and Aldermen of Jersey City, the simple
oi said land and real estate according to the
previsions of the sa»d act.
Dated Jersey City, N. J., May 1, 1900.
THE MAYOR AND ALDERMEN OF JER
SEY CITY.
E. HOOS,
[Seal.] Mayor.
Attest— M. J. O’DONNELL,
City Clerk.
(Sale No. 5376.)
HUDSON COUNTY CIRCUIT COURT.
To tls Unknown Owners and Persons Inter
ested in the Lands Below Described:—
Take Notice that on the sixteenth day of
April, eighteen hundred and ninety-five, The
Mayor and Aldermen of Jersey City purchased
for the sum of seven hundred and forty-seven
dollars and fifteen one-hundredths dollars
($747.15), at a sale for adjusted taxes, etc.,
made by the City Collector of Jersey City,
pursuant to Chapter CXII of the Laws of
1886 and the supplements thereto and amend
ments thereof, the lands known as lot No. 8,
in block 1299, fronting on Bergen avenue, Jer
sey City, Hudson County, New Jersey, as desig
nated and laid down upon an assessment map
annexed to report No. 93, made by Commis
sioners of Adjustment'appointed for said City
by the Court pursuant to said Chapter of the
Laws of 18S6, and the supplements thereto,
which lands so sold are described by metes
and bounds as follows, to wit:—All that cer
tain lot of land and premises, situate, lying
and being in Jersey City, Hudson County, New
Jersey, beginning at a point in the westerly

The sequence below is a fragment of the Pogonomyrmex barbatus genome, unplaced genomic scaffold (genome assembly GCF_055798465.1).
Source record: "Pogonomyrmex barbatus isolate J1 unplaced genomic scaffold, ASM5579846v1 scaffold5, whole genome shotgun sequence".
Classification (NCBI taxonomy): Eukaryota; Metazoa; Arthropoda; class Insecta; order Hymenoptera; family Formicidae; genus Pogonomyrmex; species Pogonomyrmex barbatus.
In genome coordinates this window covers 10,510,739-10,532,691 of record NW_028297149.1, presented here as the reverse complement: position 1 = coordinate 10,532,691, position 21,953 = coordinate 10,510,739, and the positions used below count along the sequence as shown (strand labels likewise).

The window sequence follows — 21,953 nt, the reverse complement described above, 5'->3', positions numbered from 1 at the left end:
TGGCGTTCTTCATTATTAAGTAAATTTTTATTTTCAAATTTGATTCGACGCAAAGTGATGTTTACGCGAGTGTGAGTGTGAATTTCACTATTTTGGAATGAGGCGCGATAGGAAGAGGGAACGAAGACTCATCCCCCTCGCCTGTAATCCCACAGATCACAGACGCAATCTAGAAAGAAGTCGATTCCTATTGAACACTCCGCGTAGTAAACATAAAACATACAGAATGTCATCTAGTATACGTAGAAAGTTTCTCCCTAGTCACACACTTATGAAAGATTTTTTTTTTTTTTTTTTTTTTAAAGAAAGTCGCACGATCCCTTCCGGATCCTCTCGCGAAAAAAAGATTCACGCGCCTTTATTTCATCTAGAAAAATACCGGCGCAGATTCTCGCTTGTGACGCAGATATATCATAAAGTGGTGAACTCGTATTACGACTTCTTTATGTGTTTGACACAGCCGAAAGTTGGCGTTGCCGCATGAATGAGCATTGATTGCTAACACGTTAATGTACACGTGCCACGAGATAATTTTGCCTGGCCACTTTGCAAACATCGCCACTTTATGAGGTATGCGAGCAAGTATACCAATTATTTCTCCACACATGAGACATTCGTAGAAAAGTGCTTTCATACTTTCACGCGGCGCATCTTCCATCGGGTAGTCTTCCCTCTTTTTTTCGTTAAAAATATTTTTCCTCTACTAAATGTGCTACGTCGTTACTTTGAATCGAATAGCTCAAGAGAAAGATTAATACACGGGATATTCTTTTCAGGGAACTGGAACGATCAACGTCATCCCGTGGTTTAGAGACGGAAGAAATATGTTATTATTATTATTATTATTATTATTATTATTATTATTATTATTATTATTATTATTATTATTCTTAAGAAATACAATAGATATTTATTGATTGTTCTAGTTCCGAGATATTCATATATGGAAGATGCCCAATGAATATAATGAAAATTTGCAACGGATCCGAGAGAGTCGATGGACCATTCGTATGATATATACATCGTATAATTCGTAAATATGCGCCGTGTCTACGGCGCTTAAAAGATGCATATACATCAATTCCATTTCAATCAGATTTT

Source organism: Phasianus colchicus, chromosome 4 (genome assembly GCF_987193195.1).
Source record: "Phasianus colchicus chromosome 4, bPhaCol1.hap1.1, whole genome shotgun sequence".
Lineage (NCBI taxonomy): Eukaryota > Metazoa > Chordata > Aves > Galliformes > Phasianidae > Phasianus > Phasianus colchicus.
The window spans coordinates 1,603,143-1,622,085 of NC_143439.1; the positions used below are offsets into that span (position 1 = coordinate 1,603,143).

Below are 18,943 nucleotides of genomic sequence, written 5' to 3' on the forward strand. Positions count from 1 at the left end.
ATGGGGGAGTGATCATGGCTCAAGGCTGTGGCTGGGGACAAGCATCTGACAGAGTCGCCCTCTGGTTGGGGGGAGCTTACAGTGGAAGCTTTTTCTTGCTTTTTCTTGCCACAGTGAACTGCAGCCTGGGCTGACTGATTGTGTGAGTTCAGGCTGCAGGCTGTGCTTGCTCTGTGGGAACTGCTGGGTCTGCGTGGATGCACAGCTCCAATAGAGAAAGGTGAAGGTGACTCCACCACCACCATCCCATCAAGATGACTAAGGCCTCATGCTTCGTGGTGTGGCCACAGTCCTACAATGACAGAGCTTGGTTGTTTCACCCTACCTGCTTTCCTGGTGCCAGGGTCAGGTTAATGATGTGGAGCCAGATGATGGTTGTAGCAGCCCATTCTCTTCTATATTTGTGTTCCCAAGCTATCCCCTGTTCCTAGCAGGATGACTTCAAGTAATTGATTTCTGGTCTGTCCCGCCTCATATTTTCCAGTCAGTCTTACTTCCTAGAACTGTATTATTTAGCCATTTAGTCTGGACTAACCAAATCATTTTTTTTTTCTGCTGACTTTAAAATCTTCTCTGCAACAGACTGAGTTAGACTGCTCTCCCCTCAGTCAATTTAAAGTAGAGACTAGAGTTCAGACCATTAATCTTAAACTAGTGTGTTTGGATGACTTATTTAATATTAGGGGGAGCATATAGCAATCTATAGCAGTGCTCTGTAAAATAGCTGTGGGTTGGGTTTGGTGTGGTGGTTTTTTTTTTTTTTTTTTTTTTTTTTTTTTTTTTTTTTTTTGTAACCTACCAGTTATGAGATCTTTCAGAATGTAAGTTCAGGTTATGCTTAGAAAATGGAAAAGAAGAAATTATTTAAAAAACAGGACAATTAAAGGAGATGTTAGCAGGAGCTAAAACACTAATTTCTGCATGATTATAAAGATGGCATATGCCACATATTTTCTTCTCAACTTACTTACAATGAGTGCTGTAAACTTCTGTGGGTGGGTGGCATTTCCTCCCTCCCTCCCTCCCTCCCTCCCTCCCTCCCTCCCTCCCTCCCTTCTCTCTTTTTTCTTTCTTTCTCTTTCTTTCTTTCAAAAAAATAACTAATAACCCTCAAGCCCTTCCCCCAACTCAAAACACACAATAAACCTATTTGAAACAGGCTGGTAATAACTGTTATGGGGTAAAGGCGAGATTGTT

line of Bergen avenue, distant 503.20 feet north
erly from the northerly line of a iane as shown
and laid down on map aforesaid and In line
of lands now or formerly of the estate of Mar
garet Woods, deceased: running thence souther
ly along the westerly line of Bergen avenue
seventy-three feet; thence westerly 149.33 feet
to a corner of lands now or formerly of the
estate of Margaret Woods, deceased; thence
northeasterly along a line of the lands of said
estate 58.73 feet to a corner; thence south
easterly along another line of the lands of
said estate 148 feet, more or less, to the place
of beginning, and by virtue of an order made
on the sixteenth day of February, nineteen
hundred, by the Surrogate of the County of
Hudson, you are required to redeem said lands
from said sale on or before the fourteenth
day of September, nineteen hu:\dred, or to
show' cause on said day before said Court, at
the Court House, in Jersey City aforesa’d, at
ten A. M., why a deed therefor should not be
delivered to said purchasers, their legal repre
sentatives or assigns, pursuant to the statute,
and whv such further order should not be
made as is by the statute provided.
Dated Jersey City, February 16th, 1900
THE MAYOR & ALDERMEN OF JERSEY
CITY.
By EDWARD HOOS.
Mayor.
(Sale No. 5389.)